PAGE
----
Jacob "Jay" Katz was born on October 20, 1922, in Zwickau, Germany, where his father was a business owner. When Adolph Hitler and the Nazi Party came to power in 1933, Katz's family's German citizenship was revoked. His father arranged for him to obtain a Czech passport, and at age sixteen, Katz traveled alone to Prague, and ultimately to the United States by way of Italy and Great Britain. The rest of his family joined him in the United States in 1940.

Katz graduated from the University of Vermont in 1944, and in 1949 he earned his medical degree from Harvard Medical School. Following his education, Dr. Katz completed his internship and residency in New York City, and then enlisted in the United States Air Force, serving as a First Lieutenant and Captain at the Maxwell Air Force Base hospital in Montgomery, Alabama.

Katz's career at Yale University began in 1953 when he was appointed Chief Resident at the Yale School of Medicine's outpatient clinic. He began teaching psychiatry at Yale in 1955, and in 1958 was named Assistant Professor of Psychiatry and Law at Yale. Dr. Katz's work in the areas of medical law and bioethics began when he served on a committee that drafted the Connecticut law that established the terms of patient privilege for psychotherapists and their patients in 1961. This law served as a model for the Federal Rules of Evidence, which are enforced across the United States.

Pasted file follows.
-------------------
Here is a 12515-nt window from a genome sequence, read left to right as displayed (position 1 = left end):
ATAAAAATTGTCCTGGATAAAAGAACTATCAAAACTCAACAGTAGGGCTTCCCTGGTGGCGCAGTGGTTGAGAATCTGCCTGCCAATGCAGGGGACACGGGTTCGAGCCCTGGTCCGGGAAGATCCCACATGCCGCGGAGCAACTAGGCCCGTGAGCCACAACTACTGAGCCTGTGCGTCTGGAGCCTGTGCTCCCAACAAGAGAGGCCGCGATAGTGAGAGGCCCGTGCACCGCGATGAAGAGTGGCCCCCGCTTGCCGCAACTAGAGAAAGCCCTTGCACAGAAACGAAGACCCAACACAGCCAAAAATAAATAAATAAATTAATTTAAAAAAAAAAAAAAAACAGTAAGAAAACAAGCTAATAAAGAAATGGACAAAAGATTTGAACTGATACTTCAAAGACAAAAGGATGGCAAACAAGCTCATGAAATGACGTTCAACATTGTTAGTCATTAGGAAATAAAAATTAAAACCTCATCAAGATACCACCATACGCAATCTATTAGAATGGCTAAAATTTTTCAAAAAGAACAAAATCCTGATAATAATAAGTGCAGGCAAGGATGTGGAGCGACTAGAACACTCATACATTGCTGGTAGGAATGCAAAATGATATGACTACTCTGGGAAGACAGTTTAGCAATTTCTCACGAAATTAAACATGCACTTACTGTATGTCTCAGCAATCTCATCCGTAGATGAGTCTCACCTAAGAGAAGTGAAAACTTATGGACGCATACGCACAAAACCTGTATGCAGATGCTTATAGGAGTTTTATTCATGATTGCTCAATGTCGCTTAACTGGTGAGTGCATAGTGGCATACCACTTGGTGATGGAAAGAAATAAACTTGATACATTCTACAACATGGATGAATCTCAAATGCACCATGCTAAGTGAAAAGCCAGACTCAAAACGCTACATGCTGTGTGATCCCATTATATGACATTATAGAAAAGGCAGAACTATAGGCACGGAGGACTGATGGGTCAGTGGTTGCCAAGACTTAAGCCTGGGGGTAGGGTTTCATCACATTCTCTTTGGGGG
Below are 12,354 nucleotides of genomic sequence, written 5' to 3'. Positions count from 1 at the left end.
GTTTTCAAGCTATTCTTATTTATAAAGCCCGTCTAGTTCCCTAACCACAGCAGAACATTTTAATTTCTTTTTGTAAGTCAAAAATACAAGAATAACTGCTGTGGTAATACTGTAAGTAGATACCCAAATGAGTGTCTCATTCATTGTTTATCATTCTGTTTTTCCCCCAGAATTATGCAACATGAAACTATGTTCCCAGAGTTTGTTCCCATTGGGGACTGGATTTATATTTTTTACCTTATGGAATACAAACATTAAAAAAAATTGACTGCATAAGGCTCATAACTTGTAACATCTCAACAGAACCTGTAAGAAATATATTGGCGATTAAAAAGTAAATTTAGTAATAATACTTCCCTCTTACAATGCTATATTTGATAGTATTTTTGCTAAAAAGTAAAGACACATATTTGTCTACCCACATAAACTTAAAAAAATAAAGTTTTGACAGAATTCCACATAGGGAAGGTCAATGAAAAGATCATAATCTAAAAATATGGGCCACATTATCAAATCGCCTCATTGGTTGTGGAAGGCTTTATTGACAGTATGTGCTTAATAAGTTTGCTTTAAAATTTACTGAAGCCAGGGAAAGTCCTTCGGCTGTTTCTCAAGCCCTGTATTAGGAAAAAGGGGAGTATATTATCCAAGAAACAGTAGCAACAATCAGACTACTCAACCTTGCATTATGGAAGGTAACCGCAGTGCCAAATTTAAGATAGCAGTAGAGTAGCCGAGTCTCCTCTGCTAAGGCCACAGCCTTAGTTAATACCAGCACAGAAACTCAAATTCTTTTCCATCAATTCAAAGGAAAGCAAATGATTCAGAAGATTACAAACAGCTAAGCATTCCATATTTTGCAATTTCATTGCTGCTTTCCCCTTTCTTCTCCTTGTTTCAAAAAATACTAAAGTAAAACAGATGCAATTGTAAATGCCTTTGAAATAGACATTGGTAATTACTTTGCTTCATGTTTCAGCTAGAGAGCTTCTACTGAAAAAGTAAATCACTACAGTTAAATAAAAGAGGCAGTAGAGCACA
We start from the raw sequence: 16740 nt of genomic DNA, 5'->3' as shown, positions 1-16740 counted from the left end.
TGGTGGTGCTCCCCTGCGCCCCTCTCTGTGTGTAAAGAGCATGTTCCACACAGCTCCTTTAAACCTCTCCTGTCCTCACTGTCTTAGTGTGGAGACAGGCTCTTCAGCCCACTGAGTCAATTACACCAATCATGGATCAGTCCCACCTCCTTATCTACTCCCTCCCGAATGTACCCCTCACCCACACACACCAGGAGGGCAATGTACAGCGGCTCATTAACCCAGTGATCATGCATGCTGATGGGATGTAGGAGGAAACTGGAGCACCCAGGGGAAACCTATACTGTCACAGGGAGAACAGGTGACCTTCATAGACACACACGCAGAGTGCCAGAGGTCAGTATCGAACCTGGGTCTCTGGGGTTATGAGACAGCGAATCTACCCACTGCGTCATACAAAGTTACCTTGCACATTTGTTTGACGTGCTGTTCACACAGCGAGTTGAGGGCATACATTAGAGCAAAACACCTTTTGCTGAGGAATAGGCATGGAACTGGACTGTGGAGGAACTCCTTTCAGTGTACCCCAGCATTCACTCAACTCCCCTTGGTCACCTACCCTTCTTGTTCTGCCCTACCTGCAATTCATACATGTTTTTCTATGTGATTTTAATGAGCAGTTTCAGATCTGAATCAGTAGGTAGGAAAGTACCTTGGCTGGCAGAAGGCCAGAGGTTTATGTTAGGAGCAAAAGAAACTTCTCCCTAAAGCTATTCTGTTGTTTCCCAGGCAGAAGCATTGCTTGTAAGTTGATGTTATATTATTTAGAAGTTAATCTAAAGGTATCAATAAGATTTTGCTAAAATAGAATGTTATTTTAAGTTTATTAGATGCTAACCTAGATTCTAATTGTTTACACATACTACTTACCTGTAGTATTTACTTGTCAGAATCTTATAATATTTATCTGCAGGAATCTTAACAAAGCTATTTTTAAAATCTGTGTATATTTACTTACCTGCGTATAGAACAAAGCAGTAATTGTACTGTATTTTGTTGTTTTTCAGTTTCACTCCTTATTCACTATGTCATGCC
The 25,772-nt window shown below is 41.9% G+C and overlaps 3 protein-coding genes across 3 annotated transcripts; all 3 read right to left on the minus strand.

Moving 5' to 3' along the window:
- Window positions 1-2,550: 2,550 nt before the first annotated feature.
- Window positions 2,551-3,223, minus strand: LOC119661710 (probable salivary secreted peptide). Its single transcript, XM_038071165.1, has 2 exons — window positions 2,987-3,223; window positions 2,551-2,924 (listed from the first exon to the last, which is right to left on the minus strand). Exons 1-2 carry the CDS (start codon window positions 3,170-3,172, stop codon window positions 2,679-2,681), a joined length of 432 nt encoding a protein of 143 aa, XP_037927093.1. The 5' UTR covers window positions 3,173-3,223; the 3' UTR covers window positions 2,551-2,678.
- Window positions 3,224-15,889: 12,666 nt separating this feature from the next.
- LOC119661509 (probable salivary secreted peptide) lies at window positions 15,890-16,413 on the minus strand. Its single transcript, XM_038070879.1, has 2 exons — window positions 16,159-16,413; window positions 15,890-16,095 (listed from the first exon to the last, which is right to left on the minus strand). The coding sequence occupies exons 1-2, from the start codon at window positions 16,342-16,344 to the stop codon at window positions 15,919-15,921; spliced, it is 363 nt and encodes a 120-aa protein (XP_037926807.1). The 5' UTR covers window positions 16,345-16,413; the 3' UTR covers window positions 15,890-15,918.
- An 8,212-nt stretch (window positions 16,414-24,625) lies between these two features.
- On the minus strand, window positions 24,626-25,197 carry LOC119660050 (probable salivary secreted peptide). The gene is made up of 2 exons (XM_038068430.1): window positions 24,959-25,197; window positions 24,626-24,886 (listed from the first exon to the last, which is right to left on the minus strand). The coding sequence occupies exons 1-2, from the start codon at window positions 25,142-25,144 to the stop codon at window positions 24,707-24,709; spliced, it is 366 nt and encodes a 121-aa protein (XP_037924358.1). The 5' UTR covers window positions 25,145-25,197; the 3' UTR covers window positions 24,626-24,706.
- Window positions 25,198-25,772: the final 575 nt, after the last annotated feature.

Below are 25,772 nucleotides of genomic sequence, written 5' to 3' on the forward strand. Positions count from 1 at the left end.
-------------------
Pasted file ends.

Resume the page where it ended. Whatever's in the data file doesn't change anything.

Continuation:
In 1972, Katz was named to serve on a federal committee charged to investigate the Tuskegee Syphilis Experiment, begun in 1932 to study the progression and effects of untreated syphilis in about 400 impoverished African-American men from rural Alabama. The infected men were never told that they had syphilis, and were never treated for it, though they were compensated for their participation in the study with free health care, meals, and burial insurance. The committee concluded that the experiment was unethical, that the participants should have been treated for their infections, and called for greater governmental oversight and protection of subjects in medical studies.

In 1994, Katz was appointed to serve on the Advisory Committee on Human Radiation Experiments, charged by President Bill Clinton to investigate 30 experiments in which individuals were unknowingly exposed to radiation. Katz was active on a number of other bioethics issues, as an outspoken proponent of the concept of informed consent, and as an opponent of the use of data gathered during Nazi medical experiments.

Katz was the prolific author of six books and numerous articles, and wrote extensively on topics related to the relationship between medicine, ethics, and law. He died on November 17, 2008, at the age of eighty-six at his home in New Haven, Connecticut.
Title
Guide to the Jay Katz Papers
Status
Under Revision
Author
compiled by Matthew Gorham and staff of Manuscripts and Archives
Date
September 2012
Description rules
Describing Archives: A Content Standard
Language of description note
Finding aid written in English.

Part of the Manuscripts and Archives Repository

Contact:
Yale University Library
P.O. Box 208240
New Haven CT 06520-8240 US
(203) 432-1735
(203) 432-7441 (Fax)

Location

Sterling Memorial Library
Room 147
120 High Street
New Haven, CT 06511

Opening Hours